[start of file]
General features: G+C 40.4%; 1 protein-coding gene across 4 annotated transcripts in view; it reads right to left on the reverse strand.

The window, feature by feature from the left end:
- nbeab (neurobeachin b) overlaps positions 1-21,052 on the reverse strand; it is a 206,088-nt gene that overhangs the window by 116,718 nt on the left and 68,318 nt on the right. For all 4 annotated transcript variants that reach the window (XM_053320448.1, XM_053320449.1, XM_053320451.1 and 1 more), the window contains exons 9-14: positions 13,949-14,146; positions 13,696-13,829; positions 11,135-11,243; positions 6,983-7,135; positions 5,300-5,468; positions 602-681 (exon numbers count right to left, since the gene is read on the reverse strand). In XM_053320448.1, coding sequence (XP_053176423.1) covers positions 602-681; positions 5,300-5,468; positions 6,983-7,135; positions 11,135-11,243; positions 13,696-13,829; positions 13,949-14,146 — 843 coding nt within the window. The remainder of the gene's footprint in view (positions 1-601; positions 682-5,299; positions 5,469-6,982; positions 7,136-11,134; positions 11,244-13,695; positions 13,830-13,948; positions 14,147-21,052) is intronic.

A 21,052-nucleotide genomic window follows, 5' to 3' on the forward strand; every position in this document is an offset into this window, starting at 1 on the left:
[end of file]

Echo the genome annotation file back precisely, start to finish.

General features: G+C 40.4%; 1 protein-coding gene across 4 annotated transcripts in view; it reads right to left on the reverse strand.

The window, feature by feature from the left end:
- nbeab (neurobeachin b) overlaps positions 1-21,052 on the reverse strand; it is a 206,088-nt gene that overhangs the window by 116,718 nt on the left and 68,318 nt on the right. For all 4 annotated transcript variants that reach the window (XM_053320448.1, XM_053320449.1, XM_053320451.1 and 1 more), the window contains exons 9-14: positions 13,949-14,146; positions 13,696-13,829; positions 11,135-11,243; positions 6,983-7,135; positions 5,300-5,468; positions 602-681 (exon numbers count right to left, since the gene is read on the reverse strand). In XM_053320448.1, coding sequence (XP_053176423.1) covers positions 602-681; positions 5,300-5,468; positions 6,983-7,135; positions 11,135-11,243; positions 13,696-13,829; positions 13,949-14,146 — 843 coding nt within the window. The remainder of the gene's footprint in view (positions 1-601; positions 682-5,299; positions 5,469-6,982; positions 7,136-11,134; positions 11,244-13,695; positions 13,830-13,948; positions 14,147-21,052) is intronic.

A 21,052-nucleotide genomic window follows, 5' to 3' on the forward strand; every position in this document is an offset into this window, starting at 1 on the left: